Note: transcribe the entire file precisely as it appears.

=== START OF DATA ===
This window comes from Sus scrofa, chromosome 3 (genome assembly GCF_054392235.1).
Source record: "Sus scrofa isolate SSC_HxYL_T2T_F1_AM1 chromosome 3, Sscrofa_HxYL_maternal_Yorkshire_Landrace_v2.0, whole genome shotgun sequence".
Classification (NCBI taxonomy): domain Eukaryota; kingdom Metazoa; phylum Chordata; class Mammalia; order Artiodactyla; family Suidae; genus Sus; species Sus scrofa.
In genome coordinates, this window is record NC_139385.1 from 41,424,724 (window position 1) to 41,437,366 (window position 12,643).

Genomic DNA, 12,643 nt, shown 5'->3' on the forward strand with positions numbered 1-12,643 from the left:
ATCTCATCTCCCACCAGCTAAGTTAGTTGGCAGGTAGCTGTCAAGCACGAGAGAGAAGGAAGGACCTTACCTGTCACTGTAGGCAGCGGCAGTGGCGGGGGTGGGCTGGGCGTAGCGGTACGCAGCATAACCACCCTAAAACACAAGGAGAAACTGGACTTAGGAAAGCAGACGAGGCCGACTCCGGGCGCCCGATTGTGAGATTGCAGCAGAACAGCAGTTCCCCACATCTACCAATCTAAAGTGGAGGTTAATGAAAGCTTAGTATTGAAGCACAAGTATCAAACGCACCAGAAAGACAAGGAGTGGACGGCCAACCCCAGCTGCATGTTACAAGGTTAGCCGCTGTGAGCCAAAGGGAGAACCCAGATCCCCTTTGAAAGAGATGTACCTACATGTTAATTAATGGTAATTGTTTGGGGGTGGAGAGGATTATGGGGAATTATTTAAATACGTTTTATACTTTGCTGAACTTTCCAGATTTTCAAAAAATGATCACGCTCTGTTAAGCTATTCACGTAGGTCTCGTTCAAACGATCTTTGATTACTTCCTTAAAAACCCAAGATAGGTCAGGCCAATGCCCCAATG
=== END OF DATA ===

This window comes from Sus scrofa, chromosome 3 (genome assembly GCF_054392235.1).
Source record: "Sus scrofa isolate SSC_HxYL_T2T_F1_AM1 chromosome 3, Sscrofa_HxYL_maternal_Yorkshire_Landrace_v2.0, whole genome shotgun sequence".
Classification (NCBI taxonomy): domain Eukaryota; kingdom Metazoa; phylum Chordata; class Mammalia; order Artiodactyla; family Suidae; genus Sus; species Sus scrofa.
In genome coordinates, this window is record NC_139385.1 from 41,424,724 (window position 1) to 41,437,366 (window position 12,643).

Genomic DNA, 12,643 nt, shown 5'->3' on the forward strand with positions numbered 1-12,643 from the left:
ATCTCATCTCCCACCAGCTAAGTTAGTTGGCAGGTAGCTGTCAAGCACGAGAGAGAAGGAAGGACCTTACCTGTCACTGTAGGCAGCGGCAGTGGCGGGGGTGGGCTGGGCGTAGCGGTACGCAGCATAACCACCCTAAAACACAAGGAGAAACTGGACTTAGGAAAGCAGACGAGGCCGACTCCGGGCGCCCGATTGTGAGATTGCAGCAGAACAGCAGTTCCCCACATCTACCAATCTAAAGTGGAGGTTAATGAAAGCTTAGTATTGAAGCACAAGTATCAAACGCACCAGAAAGACAAGGAGTGGACGGCCAACCCCAGCTGCATGTTACAAGGTTAGCCGCTGTGAGCCAAAGGGAGAACCCAGATCCCCTTTGAAAGAGATGTACCTACATGTTAATTAATGGTAATTGTTTGGGGGTGGAGAGGATTATGGGGAATTATTTAAATACGTTTTATACTTTGCTGAACTTTCCAGATTTTCAAAAAATGATCACGCTCTGTTAAGCTATTCACGTAGGTCTCGTTCAAACGATCTTTGATTACTTCCTTAAAAACCCAAGATAGGTCAGGCCAATGCCCCAATG